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In the Highways, in the Hedges: Butterfly Weed

Butterfly Weed: Asclepias tuberosa, at Lake Fayetteville

At some point in the past, the Arkansas State Highway and Transportation Department had a nifty idea that I hope is being employed across the country: plant native wildflowers along our roadsides. It encourages the growth of native plants, supports our local pollinators, cuts down on mowing, and makes for some gorgeous driving. The only problem, for me, is some rubbernecking. I'm dying to know what "all that purple stuff" is, but - safety first! - no way I'm pulling over along a busy highway just to satisfy my curiosity. Lucky for me, enough driving has led me to places where it is safe to pull over, and many of these "roadside attractions" can also be found in the woods.

First up, "all that orange stuff." The only way you won't notice butterfly weed is if it's blending in with road construction signs. These flowers are bright, bright orange. A member of the milkweed family, it's native to most of the eastern states, and it's (you guessed it) a favorite of butterflies, particular monarchs. It acts both as a host plant, and as a source of nectar for mature butterflies. It's also drought- and heat-tolerant, making it ideal for our low-maintenance roadsides, and home butterfly gardens.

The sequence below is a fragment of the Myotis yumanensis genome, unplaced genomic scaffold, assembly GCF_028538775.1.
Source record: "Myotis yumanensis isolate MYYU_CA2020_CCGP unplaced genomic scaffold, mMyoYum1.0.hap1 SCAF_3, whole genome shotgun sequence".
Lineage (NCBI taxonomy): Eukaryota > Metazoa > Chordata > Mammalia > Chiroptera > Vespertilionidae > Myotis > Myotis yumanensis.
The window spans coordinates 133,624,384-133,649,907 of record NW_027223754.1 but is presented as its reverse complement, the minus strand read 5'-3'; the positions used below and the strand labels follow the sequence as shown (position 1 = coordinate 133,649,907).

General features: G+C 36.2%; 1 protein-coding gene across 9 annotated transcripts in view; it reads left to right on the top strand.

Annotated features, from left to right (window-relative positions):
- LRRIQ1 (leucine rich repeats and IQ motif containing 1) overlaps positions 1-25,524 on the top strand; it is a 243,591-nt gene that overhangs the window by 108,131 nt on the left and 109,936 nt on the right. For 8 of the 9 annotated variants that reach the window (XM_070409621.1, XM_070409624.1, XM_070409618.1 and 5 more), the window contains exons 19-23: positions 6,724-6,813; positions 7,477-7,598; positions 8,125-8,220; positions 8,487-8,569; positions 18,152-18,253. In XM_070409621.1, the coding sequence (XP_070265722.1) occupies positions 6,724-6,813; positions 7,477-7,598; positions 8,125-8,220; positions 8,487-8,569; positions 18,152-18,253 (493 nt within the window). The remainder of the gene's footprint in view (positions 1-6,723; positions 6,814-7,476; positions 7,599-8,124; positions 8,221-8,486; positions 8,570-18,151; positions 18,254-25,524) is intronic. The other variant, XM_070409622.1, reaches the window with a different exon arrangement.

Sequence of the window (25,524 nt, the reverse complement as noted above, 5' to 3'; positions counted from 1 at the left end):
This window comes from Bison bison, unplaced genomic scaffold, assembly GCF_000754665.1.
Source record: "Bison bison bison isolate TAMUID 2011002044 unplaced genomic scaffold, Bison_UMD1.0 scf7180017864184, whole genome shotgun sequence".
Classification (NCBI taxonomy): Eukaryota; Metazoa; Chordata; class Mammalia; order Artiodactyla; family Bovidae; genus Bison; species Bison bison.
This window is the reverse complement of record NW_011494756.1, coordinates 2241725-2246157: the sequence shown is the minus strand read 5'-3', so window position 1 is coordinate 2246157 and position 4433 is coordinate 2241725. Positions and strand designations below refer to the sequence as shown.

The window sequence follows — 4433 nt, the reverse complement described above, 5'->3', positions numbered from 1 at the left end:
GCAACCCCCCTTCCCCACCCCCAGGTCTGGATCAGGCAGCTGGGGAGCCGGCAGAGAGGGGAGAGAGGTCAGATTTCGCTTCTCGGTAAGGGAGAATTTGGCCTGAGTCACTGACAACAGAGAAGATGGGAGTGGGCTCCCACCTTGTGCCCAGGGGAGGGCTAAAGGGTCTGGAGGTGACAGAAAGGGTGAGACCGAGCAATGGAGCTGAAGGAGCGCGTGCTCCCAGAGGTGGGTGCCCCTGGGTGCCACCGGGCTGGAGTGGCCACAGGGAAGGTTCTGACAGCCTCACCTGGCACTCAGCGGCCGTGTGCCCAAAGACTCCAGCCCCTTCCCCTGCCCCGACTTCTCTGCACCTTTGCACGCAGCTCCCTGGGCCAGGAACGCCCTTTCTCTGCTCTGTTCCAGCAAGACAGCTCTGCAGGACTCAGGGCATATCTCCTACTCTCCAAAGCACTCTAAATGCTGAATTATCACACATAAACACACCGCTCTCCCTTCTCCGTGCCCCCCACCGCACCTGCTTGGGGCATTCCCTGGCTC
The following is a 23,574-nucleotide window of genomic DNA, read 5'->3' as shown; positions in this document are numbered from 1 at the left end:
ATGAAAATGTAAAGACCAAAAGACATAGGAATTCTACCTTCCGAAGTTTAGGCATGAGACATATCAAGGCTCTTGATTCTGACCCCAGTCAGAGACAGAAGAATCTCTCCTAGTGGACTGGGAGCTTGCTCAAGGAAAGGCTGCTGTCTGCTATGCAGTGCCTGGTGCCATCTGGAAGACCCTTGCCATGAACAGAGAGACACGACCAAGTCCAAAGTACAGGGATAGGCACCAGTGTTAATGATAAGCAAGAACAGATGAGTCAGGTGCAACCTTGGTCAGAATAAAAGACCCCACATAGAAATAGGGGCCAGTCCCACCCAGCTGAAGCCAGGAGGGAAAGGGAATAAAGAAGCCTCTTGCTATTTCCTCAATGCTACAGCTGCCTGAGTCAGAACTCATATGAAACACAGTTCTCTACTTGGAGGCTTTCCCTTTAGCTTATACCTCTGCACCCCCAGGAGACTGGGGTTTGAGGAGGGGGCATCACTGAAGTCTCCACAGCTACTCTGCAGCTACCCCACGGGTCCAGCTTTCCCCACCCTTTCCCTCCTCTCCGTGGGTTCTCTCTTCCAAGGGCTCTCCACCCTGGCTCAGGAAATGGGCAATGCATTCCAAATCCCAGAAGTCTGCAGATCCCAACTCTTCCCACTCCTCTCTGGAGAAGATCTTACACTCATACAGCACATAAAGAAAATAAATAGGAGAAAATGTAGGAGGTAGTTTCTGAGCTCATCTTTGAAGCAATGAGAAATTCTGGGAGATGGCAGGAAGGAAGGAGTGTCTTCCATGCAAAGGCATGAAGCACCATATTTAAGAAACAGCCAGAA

The AHTD offers maps of wildflower routes, as well as brochures detailing the flowers and the program: http://www.arkansashighways.com/wildflower_program/wildflower.aspx

Purple Milkweed: Asclepias purpurascens, at Lake Fayetteville

A quick "bonus milkweed" just because I love it. You are not likely to see Purple Milkweed along roadsides, but it's gorgeous, and is one of the flowers that I seek out when I know it's blooming.